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One Rapid, Zambezi 2004

Upper Moemba, Zambezi 2004

Day three of our trip down the Zambezi culminates for some at Moemba Falls a 15 m drop into a maelstrom of white water, for those not so inclined the last rapid is Upper Moemba, by comparison an insignificant rapid, it does however present its own problems, ones which last year I was not prepared to face.

It had been a good day, having camped at 21 overnight we continued down to the last of the officially numbered rapids, 25.After this the individual rapids are more commonly known by a name, Open Season presented the first challenge of the day, we spent a long time looking at the line, which although clear enough had me wondering about the consequences of missing the line and dropping into the obviously shallow big ass hole.

I followed Sven through, made the line and came out smiling, Chumemba falls provided the next worry, I walked around last year without a second thought, after a quick inspection we followed Sven down and came out at the bottom unscathed.

Despite these successes the butterflies were very much in evidence and the nerves were a jingiling and a jangaling as we approached Upper Moemba, our last rapid of the day, Svens pep talk on the last flat section before the rapid was as ever short concise and accurate, an easy eddy on the right to make, out and inspect.We paddled past the rafts that had eddied out upstream of our intended get out, Sue following Sven closely, as she crossed the eddy line she lost the tail of her boat, supporting frantically on her right she missed the stroke and capsized with a look of desperation on her face, she drifted slowly out of the back of the eddy, her speed picking up as she headed for the horizon line trying to roll.

Her boat disappeared out of sight upside down and backwards, Sven shot out of the eddy in a blur following her down, a split second decision to follow.I knew the line, I have watched it so many times on last years video, but I knew the river had changed in other key places due to the lower levels, I could not assume that the line I knew would be open, I paddled forward shouting at Driller to move as he too got unsettled on the eddy line.TB piled into the eddy last telling us to grab all we could as we exited our boats and headed downstream to see what we could do, if anything.By the time we reached a spot we could see from they were specs in the distance with Sue in already in the shallows with her blades and Sven pushing her boat into the opposite bank.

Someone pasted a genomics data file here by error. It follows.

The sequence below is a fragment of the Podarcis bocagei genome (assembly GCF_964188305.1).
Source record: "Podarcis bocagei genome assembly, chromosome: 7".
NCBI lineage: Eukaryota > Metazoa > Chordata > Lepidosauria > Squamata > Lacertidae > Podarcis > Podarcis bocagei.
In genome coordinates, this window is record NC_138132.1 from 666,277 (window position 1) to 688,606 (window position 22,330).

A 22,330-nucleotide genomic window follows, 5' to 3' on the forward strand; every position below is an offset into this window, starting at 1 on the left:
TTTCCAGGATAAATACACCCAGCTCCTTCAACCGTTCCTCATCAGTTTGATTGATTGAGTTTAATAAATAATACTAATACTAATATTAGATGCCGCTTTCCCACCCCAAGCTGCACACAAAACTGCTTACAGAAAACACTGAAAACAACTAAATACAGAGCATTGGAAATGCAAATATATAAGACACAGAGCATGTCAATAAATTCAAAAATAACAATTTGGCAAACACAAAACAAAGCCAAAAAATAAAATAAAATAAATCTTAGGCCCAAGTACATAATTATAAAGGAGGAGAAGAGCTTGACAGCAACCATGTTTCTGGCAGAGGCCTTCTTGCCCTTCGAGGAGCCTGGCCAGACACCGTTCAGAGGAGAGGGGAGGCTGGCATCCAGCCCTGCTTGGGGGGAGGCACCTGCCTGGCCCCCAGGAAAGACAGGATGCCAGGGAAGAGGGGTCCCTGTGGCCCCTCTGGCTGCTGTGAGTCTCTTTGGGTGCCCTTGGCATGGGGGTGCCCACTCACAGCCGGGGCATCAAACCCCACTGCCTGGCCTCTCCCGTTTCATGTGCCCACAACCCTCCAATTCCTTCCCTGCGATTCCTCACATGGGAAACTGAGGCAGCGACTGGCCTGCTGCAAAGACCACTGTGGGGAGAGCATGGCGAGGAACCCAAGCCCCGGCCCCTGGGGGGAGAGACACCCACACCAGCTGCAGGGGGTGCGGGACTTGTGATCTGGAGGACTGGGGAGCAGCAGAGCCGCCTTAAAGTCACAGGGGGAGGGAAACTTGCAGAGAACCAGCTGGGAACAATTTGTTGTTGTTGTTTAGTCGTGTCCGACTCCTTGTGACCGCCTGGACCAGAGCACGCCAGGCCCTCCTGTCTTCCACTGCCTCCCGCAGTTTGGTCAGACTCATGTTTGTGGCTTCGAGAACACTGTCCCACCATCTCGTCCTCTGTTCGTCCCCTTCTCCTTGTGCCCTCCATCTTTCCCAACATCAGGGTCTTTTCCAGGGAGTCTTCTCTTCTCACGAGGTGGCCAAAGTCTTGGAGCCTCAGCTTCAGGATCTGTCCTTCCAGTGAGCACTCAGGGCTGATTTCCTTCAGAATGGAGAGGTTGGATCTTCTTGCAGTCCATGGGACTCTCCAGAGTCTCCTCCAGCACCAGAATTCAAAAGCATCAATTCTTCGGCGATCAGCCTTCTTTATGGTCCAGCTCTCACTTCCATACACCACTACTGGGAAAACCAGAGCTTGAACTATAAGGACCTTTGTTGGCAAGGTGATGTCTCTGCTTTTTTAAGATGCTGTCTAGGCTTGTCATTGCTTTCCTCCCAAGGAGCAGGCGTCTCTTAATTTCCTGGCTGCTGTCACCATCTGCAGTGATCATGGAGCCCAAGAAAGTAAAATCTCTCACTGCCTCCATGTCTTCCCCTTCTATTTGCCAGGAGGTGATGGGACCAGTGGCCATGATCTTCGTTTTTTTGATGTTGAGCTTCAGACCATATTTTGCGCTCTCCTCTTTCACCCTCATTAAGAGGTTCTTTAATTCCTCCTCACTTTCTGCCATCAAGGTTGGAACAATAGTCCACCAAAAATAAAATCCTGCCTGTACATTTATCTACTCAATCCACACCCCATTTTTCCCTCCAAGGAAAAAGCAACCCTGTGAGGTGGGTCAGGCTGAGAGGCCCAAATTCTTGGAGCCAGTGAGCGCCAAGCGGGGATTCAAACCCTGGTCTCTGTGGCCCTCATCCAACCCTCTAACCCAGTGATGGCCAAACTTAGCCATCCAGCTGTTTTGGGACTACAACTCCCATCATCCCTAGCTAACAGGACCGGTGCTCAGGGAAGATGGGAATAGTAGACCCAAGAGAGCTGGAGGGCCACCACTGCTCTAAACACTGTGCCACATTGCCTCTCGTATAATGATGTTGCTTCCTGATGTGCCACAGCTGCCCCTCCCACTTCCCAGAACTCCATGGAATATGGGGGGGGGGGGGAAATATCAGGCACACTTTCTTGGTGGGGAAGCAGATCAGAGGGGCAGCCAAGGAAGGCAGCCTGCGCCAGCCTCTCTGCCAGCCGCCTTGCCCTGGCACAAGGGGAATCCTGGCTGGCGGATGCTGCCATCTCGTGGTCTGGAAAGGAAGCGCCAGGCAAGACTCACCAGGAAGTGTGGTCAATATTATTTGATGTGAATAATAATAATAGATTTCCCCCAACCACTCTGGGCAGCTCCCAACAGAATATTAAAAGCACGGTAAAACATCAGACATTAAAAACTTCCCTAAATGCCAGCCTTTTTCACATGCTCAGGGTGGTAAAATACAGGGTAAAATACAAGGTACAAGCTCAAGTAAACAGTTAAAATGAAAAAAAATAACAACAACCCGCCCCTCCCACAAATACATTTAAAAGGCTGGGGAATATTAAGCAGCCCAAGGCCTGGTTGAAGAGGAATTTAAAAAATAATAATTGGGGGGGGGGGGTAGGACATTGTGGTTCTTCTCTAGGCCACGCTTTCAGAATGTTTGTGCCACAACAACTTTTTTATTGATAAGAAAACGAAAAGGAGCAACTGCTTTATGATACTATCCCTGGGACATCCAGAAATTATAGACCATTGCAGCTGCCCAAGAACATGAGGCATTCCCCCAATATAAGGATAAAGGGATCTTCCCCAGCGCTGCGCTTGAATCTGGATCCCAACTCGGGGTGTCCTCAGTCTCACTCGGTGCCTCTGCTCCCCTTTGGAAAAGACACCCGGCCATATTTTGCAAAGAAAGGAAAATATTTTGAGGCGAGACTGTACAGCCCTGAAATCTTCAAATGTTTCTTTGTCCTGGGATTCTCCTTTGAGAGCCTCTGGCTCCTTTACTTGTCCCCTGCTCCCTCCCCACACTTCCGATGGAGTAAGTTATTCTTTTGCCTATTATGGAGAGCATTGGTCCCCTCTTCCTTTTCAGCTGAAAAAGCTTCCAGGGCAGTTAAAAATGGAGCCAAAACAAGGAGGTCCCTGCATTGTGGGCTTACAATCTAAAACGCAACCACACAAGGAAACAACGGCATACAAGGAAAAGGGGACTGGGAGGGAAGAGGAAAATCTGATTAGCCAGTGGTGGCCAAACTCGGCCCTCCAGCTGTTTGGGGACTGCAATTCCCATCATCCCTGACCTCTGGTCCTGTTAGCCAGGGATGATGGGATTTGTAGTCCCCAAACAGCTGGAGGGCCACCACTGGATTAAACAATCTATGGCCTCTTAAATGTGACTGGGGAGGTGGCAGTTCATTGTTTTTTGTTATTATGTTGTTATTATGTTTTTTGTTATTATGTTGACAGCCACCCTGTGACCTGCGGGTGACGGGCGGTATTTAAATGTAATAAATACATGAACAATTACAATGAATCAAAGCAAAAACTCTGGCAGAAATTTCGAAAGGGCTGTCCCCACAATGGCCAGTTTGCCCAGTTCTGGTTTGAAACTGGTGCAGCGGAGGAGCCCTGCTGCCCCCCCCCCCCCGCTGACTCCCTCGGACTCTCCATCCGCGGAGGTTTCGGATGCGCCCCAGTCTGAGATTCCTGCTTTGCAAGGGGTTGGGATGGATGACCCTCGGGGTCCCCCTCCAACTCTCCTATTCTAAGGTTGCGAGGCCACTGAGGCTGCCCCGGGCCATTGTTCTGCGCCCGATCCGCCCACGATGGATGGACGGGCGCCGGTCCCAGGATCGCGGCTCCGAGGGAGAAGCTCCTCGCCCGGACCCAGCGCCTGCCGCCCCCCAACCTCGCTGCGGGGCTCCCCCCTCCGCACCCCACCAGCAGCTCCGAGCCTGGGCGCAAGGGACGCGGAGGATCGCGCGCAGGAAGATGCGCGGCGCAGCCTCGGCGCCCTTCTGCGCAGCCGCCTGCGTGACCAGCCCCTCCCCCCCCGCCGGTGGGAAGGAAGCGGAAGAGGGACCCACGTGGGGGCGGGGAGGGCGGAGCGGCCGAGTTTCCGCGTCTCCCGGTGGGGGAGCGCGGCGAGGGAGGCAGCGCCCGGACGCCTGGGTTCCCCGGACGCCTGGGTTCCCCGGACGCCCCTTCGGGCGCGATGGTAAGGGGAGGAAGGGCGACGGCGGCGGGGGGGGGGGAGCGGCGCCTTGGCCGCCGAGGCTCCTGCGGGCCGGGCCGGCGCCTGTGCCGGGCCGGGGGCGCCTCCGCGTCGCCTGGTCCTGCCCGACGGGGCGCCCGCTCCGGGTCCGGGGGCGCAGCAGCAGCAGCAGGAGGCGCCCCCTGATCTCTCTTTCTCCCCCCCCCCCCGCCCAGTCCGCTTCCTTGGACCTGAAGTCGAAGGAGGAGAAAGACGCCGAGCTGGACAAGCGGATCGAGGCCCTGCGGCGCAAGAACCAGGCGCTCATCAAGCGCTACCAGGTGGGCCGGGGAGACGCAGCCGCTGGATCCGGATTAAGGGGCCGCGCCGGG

Rescue complete, Sven paddled back to us and discussed the line.The line was as last year, I saw the familiar rooster tail on the left, right of this with the boat pointing river left and then deal with whatever came next.

As usual when faced by something like this I was very quiet, few words passed between us as we stood looking at the move.I decided to reduce the beating time by getting into my boat and getting on with it. (time spent looking a rapid is directly proportional to the length of the beating)

I slipped into the boat, ratcheting up the back support as tight as it would go, pulling on the deck I took a couple of deep breaths before putting my nose clip on.I seal launched into the eddy made a couple of last minute adjustments and started the ferry over to river left, turning as I crossed the white foam line marking the opposite eddy, the boat now pointed downstream and I saw the rooster tail and a motorway wide line from this level, I put in a small sweep stroke and pointed the boat left a little, hitting the window perfectly my eyes widened as I dropped, fast, hitting the bottom of the first wave on a brace I quickly moved up the face of the wave, as I reached the top the sky came into view as I started a slow back loop off the top of the wave, I turned slightly in the air and back looped downstream.

I fell to the base of the second wave, landing at about a 45 degree angle head first and the biggest hit I had ever had in a boat, although I am sure any sound of impact was drowned out by the roar of the rapid.What followed was the biggest jumbling around I have ever had in a rapid as I felt as if I had been grabbed by several pairs of hands being pulled by some and pushed by others, as it settled down I hit my role, taking a while to pop upright I threw both arms in the air and held my blades high over my head, goddam,THAT is why I paddle.

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Sven, looping out

Victoris Falls in all their glory

a Porter carrying boats at number 10

The Zim Minus rapids